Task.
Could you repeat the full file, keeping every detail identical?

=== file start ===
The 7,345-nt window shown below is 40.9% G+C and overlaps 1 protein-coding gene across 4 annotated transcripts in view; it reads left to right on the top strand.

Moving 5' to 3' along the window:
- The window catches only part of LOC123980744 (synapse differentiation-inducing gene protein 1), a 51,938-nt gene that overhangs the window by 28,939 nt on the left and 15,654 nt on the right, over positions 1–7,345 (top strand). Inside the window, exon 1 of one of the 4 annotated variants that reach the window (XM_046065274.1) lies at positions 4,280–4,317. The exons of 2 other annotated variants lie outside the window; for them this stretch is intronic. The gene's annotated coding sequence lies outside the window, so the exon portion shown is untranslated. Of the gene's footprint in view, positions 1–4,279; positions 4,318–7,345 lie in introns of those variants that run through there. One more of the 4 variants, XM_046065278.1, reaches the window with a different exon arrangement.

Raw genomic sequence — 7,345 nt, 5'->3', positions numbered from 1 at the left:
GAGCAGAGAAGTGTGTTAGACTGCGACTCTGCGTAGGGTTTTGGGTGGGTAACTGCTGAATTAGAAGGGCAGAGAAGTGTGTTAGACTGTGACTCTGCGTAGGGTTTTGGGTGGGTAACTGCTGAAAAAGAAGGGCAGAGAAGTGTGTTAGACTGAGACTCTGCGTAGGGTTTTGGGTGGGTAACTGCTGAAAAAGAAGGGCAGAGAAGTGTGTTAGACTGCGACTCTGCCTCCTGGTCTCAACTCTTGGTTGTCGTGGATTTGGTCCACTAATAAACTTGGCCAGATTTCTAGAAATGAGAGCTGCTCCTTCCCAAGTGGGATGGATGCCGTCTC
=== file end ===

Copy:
The 7,345-nt window shown below is 40.9% G+C and overlaps 1 protein-coding gene across 4 annotated transcripts in view; it reads left to right on the top strand.

Moving 5' to 3' along the window:
- The window catches only part of LOC123980744 (synapse differentiation-inducing gene protein 1), a 51,938-nt gene that overhangs the window by 28,939 nt on the left and 15,654 nt on the right, over positions 1–7,345 (top strand). Inside the window, exon 1 of one of the 4 annotated variants that reach the window (XM_046065274.1) lies at positions 4,280–4,317. The exons of 2 other annotated variants lie outside the window; for them this stretch is intronic. The gene's annotated coding sequence lies outside the window, so the exon portion shown is untranslated. Of the gene's footprint in view, positions 1–4,279; positions 4,318–7,345 lie in introns of those variants that run through there. One more of the 4 variants, XM_046065278.1, reaches the window with a different exon arrangement.

Raw genomic sequence — 7,345 nt, 5'->3', positions numbered from 1 at the left:
GAGCAGAGAAGTGTGTTAGACTGCGACTCTGCGTAGGGTTTTGGGTGGGTAACTGCTGAATTAGAAGGGCAGAGAAGTGTGTTAGACTGTGACTCTGCGTAGGGTTTTGGGTGGGTAACTGCTGAAAAAGAAGGGCAGAGAAGTGTGTTAGACTGAGACTCTGCGTAGGGTTTTGGGTGGGTAACTGCTGAAAAAGAAGGGCAGAGAAGTGTGTTAGACTGCGACTCTGCCTCCTGGTCTCAACTCTTGGTTGTCGTGGATTTGGTCCACTAATAAACTTGGCCAGATTTCTAGAAATGAGAGCTGCTCCTTCCCAAGTGGGATGGATGCCGTCTC